image of Brent Stromberg

The world of the web has come a long way since its early days of moving GIFs and table based layouts. In the dark days of the internet as a web developer, you were restricted to aligning elements either left, right or center, with little else to work with in terms of layout. You had access to 216 colors and a couple dozen ‘web safe’ fonts (which sounds like more than it actually was). You were driven to use (ugh) tables to achieve any sort of compelling layout. With their limitless rows and cells to fill with graphics and type, tables could be used to placate the deep, wanting need to make content on the web as rich as content in print, with only marginal success.

The internet in the 90's...yikes!
The internet in the 90’s…yikes!

Then along came Cascading Style Sheets (dun da da duuuun!) to the rescue. In 1996 the W3C introduced CSS, a brand new styling language, and along with it came the beginning of the end of table-based layouts. It allowed for more precise control over and better separation between markup and layout. By applying ID’s and classes to specific elements in your HTML markup you could use CSS’s declaration blocks to control all manner of things, like font size, font weight, width and height (in pixels, percents or points), positioning, background images, margins, padding, and so much more. It now became infinitely easier to achieve compelling, creative layouts on the web. This also enabled developers to create multiple pages that share formatting and reduce complexity and repetition in the structural content. Combine CSS with scripting languages such as JavaScript and and PHP, and things really start to get interesting.

CSS is only getting better. It is currently in its third iteration, otherwise known as CSS3. These days, as long as an end user is using a modern browser (read: NOT Internet Explorer) a web developer can implement some pretty amazing features such as, but not limited to, text transitions, transforms and key frame animations, previously only possible through the use of JavaScript and jQuery. Also, fonts traditionally considered not to be ‘web safe’ can be embedded, taking the burden off the end user to actually have the font on their computer. Other features include opacity, gradients, transparency, multiple background images and rounded corners! These features greatly add to the visual appeal and give the end user a more robust experience. Although totally unnecessary in terms of functionality, they are just plain cool to look at. And ‘just plain cool’ could be a huge reason why someone will choose to spend more time on your website compared to your competitor.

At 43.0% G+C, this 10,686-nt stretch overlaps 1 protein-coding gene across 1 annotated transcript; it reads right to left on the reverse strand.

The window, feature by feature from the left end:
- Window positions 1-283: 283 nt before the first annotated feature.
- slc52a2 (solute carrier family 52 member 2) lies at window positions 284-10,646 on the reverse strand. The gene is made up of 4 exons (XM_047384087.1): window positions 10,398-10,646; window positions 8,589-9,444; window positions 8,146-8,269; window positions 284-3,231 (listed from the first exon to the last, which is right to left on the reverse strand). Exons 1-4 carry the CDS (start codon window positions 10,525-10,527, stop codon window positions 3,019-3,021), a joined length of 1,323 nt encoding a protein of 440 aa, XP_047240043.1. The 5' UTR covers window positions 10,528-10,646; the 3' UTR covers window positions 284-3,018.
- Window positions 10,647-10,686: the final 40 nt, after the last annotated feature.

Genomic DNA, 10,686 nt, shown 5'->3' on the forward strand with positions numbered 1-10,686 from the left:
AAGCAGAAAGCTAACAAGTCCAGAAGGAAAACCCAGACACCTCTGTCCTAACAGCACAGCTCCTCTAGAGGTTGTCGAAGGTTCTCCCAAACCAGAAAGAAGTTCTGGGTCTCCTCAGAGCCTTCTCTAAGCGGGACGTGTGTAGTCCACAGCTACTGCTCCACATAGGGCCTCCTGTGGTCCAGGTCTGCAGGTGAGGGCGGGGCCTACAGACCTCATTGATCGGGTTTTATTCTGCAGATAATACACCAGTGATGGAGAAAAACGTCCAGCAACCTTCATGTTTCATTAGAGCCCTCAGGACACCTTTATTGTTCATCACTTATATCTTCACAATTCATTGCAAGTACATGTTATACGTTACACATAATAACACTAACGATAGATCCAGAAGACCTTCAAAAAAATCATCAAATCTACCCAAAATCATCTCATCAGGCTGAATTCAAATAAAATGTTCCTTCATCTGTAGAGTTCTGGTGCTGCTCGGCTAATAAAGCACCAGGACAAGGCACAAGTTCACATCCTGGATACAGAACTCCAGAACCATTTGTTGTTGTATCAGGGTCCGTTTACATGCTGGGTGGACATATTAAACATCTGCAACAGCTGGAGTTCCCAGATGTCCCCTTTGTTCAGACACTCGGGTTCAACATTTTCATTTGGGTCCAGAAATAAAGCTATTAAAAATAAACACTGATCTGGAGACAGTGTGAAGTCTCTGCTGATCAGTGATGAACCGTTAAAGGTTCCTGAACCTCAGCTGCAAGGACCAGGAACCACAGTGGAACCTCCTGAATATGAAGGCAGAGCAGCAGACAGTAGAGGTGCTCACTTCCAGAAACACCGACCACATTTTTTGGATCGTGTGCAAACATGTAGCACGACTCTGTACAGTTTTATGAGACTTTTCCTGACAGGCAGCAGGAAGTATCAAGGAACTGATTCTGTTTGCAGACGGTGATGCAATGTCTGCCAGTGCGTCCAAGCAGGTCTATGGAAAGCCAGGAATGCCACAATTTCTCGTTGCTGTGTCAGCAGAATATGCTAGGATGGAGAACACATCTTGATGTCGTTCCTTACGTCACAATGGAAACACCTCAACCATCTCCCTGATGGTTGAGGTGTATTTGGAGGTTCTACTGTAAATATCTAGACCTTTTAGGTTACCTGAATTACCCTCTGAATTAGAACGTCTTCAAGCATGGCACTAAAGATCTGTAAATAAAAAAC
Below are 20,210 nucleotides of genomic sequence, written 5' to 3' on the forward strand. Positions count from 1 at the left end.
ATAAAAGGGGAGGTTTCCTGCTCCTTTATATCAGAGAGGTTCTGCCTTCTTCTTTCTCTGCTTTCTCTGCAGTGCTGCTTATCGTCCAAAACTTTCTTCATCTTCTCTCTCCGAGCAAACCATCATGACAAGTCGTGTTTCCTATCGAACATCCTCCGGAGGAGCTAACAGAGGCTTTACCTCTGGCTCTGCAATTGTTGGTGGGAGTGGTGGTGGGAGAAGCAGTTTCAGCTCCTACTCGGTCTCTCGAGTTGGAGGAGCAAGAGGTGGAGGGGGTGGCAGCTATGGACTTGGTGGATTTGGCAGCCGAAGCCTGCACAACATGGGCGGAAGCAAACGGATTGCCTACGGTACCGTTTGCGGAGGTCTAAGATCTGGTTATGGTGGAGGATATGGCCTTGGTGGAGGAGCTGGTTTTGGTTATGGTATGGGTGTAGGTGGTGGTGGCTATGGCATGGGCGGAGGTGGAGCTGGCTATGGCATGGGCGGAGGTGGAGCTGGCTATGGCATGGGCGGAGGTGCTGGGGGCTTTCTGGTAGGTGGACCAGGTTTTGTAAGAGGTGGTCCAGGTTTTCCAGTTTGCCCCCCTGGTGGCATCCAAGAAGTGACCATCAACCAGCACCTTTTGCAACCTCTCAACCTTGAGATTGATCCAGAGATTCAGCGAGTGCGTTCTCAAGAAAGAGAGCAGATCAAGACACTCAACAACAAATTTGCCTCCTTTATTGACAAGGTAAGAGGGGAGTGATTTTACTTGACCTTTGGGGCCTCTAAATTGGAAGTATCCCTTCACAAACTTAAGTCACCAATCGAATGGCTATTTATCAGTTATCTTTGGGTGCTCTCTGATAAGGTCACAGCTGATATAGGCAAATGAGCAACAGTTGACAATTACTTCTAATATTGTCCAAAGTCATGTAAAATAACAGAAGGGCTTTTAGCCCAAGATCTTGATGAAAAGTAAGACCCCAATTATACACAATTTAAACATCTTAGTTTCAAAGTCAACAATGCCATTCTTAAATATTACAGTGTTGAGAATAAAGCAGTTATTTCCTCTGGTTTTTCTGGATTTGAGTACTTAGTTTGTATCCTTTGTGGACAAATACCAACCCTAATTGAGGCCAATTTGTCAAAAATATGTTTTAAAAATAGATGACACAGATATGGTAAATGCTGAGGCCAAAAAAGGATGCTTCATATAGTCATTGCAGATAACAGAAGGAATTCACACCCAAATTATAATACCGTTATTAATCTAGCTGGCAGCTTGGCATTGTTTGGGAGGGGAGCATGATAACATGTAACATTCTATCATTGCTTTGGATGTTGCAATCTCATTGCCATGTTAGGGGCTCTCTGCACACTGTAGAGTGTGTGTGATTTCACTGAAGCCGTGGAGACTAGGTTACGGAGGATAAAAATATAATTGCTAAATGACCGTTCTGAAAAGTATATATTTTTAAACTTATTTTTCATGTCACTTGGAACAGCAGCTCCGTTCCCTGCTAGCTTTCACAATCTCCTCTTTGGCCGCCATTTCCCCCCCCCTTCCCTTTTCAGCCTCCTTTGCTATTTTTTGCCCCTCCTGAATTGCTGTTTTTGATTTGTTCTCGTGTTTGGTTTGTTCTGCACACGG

A CSS declaration block, declaring font-size, font-weight, color, and transitioning on hover from blue to orange
A CSS declaration block, declaring font-size, font-weight, color, and transitioning on hover from blue to orange

Despite all the amazing things CSS can do, the complex layouts of magazines and other publications is still the things dreams are made of when it comes to the world wide web. That is, until Adobe (who else?) decided that enough is enough and began the holy crusade of bringing desktop publishing into the browsers. Enter, CSS Regions and Exclusions, and they are definitely as awesome as they sound.

Long has the world of print been able to wrap text around complex objects and flow text seamlessly around pull-quotes and images. CSS Regions and Exclusions would allow web developers the ability to do exactly that. With Regions and Exclusions, web developers and designers will soon have the ability to flow text into, through and around any object.

An overview of Regions and Exclusions
An overview of Regions and Exclusions

Note: CSS Regions and Exclusions are still very much a work in progress and are only visible in Google’s Chrome browser. Even then, a bit of nerd magic is required to view CSS Regions and Exclusions in all their splendor.

The World Wide Web is only going to continue to get better. Unfortunately, some of the most innovative and creative things being done on the internet these days in terms of web design and development are not compatible with legacy browsers (*cough* IE *cough*). Which begs the question, “Why would you want to view only half of the web?” So do yourself and your fellow web developers (who work tirelessly to bring you the best) a favor and upgrade your browser. You’ll be happy you did.

(Fun Fact: Did you know Web Developers rarely come out of their caves during normal human hours? If you come across one in the wild, do not attempt to snap pictures on your Windows Phone or Blackberry, as this will likely startle and enrage it. Modest offerings of Red Bull and cheese pizza will keep these majestic creatures returning for more once every two and half days, which is the average waking cycle of the Webinus Developorus.)

Brent Stromberg
By Brent
Brent is the Web Manager at Uptown Studios. He joined the team in July of 2012 rearing to go and has become a front-end web development guru. His posts usually consist of snarky quips about 'user experience' or regales the reader about the coolest/latest web-nerd trends.